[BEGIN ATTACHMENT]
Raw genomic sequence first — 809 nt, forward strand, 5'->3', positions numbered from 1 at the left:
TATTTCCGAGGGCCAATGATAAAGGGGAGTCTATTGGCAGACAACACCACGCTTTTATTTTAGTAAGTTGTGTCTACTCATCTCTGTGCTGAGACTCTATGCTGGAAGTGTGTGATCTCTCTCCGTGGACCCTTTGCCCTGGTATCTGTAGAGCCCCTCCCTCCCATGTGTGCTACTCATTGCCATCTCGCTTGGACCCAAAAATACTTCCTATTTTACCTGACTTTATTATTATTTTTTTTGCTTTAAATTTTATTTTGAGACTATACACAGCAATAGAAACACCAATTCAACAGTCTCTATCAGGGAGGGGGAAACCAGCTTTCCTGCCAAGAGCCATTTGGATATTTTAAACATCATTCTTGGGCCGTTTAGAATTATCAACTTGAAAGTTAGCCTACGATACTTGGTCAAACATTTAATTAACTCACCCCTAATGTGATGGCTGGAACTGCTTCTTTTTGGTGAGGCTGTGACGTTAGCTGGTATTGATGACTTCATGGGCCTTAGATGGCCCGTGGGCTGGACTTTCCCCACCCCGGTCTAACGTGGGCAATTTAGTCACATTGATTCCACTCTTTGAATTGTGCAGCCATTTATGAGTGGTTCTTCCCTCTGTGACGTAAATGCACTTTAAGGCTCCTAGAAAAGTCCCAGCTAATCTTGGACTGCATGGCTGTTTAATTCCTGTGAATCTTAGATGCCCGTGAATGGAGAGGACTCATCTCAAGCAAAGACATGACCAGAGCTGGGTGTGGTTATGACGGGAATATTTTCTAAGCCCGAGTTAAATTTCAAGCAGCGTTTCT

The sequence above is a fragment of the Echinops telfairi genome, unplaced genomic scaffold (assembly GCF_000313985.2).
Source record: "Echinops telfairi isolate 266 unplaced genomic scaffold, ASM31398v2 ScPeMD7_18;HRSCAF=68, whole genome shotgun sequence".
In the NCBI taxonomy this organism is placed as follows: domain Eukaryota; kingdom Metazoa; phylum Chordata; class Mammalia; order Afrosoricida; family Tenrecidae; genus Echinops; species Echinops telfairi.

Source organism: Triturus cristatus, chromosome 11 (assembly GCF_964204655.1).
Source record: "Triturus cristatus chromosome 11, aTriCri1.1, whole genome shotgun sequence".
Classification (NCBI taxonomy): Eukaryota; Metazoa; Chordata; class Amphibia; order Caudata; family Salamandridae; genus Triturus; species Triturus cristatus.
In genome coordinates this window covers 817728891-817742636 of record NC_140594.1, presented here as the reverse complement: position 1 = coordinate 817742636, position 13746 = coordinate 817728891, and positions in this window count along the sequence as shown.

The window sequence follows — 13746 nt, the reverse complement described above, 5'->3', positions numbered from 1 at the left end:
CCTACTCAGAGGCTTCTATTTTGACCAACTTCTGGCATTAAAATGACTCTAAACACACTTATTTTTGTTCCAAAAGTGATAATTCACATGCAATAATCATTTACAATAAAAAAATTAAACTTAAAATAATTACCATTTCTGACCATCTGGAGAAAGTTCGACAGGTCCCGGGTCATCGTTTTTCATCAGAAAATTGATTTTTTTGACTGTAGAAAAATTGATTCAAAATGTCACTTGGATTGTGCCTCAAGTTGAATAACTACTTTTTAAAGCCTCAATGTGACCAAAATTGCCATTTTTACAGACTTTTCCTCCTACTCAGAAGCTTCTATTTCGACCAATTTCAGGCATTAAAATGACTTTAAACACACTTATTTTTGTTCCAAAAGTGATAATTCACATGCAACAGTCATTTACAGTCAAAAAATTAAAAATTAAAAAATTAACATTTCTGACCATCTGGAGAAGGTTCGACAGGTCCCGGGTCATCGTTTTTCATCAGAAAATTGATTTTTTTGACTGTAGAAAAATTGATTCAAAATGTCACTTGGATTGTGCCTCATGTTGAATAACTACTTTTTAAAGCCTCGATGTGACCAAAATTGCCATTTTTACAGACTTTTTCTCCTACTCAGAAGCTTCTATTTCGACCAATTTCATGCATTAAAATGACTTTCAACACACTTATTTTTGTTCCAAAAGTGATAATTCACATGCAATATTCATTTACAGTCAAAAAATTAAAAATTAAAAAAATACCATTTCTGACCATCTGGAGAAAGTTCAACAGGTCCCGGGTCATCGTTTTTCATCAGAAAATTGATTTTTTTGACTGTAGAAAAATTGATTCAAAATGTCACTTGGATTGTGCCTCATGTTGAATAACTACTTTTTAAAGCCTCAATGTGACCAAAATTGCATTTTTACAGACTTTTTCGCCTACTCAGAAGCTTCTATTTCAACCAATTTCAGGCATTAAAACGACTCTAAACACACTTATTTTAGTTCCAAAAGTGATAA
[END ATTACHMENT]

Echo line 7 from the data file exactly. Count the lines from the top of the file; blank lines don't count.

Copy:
Source record: "Triturus cristatus chromosome 11, aTriCri1.1, whole genome shotgun sequence".